Our small group trip in Tanzania continues. In my last blog about my Wild Side Camping Safari Tour, I shared my personal experiences on our stopovers in Arusha, Tarangire National Park and Lake Natron. Today we continue across the Serengeti to the Ngorongoro Crater and from there to Mto wa Mbu.
After a hearty breakfast we leave Lake Natron, its flamingos and the Masai village on one of the dusty gravel roads. Small group trips have the advantage of driving routes that you would not dare to travel with a larger coach. I am still a bit tired and instead of joining the conversations of my fellow travelers, I get lost in the wide and vast open landscape. Again, the mountain Ol Doinyo Lengai attracts my eyes. Translated from the Masai language, this means something like “God’s mountain”. The Masai believe that their god Engai inhabits this mountain. As a rule, he maintains a peaceful and harmonious life here. But when he’s upset, the mountain smokes and spits lava. It is understandable that even a deity oozes over when he is boiling with anger. Fortunately, this doesn’t happen too often – the last time in 2020. The steam that can be seen over the mountain this morning, on the other hand, seems to rise up more from the heating coffee water.
Trip report camping safari – Serengeti, we’re coming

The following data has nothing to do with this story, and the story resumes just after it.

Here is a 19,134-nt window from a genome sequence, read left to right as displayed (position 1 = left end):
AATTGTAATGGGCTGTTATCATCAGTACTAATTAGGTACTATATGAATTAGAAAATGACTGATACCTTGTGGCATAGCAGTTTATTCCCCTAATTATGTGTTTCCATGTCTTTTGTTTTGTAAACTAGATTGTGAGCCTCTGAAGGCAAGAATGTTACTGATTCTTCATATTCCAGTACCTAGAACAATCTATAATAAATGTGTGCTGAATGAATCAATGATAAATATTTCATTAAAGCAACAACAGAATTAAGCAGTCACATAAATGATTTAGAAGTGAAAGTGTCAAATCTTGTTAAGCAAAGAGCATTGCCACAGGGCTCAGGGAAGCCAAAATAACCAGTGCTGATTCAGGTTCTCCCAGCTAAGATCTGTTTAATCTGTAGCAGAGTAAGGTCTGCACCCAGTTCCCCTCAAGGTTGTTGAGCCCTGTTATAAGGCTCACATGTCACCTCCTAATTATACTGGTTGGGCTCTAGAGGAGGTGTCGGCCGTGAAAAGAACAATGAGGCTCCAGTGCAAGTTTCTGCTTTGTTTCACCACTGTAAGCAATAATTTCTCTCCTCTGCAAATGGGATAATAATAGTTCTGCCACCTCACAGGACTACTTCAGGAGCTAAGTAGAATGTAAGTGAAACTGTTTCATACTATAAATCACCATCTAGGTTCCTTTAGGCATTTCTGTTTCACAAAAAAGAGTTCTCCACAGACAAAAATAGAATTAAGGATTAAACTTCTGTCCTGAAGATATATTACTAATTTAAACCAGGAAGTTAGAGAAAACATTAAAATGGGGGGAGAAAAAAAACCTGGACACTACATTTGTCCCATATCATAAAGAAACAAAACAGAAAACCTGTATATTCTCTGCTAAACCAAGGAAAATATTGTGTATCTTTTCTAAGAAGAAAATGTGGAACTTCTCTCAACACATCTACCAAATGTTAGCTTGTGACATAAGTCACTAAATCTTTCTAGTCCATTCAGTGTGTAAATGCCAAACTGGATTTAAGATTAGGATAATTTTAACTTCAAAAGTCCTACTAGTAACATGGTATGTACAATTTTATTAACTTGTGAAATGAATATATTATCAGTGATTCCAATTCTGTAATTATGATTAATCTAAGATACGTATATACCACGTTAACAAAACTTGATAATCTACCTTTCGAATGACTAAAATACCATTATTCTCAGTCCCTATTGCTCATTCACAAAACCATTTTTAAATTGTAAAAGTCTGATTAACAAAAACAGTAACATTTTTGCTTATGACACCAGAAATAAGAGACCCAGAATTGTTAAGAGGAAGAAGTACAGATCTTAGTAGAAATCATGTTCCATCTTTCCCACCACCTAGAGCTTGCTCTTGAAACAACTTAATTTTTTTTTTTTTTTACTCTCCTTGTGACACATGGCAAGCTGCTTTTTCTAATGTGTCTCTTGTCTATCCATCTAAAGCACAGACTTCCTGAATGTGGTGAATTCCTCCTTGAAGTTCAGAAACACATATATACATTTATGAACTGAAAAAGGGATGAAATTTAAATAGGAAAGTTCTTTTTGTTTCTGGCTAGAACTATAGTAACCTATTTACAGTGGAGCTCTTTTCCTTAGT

A good 3.5 hours later we are pleasantly massaged the African way and treat ourselves to a short lunch break in a restaurant in a small village. I stretch my legs a little before I sit down with the others. We use the time to fill the parts of our stomachs the bumpy roads freed up, first removing the dust from our throats with cool drinks and finally exchanging our impressions of the day thus far, supplemented by one or two pieces of information from our guide Enock. Then we will continue on our small group trip. It is not far now to the Serengeti, and you can literally feel the anticipation in all of us. We are talking about the famous Great Migration of the animals, with its millions of wildebeest as well as hundreds of thousands of zebras, Grant’s and Thomson gazelles, eland antelopes and impalas. We’re talking about THE Serengeti and that of course it mustn’t die. We are looking forward to the first large pride of lions and are already thinking in awe of our first overnight camp without any protective fences around us.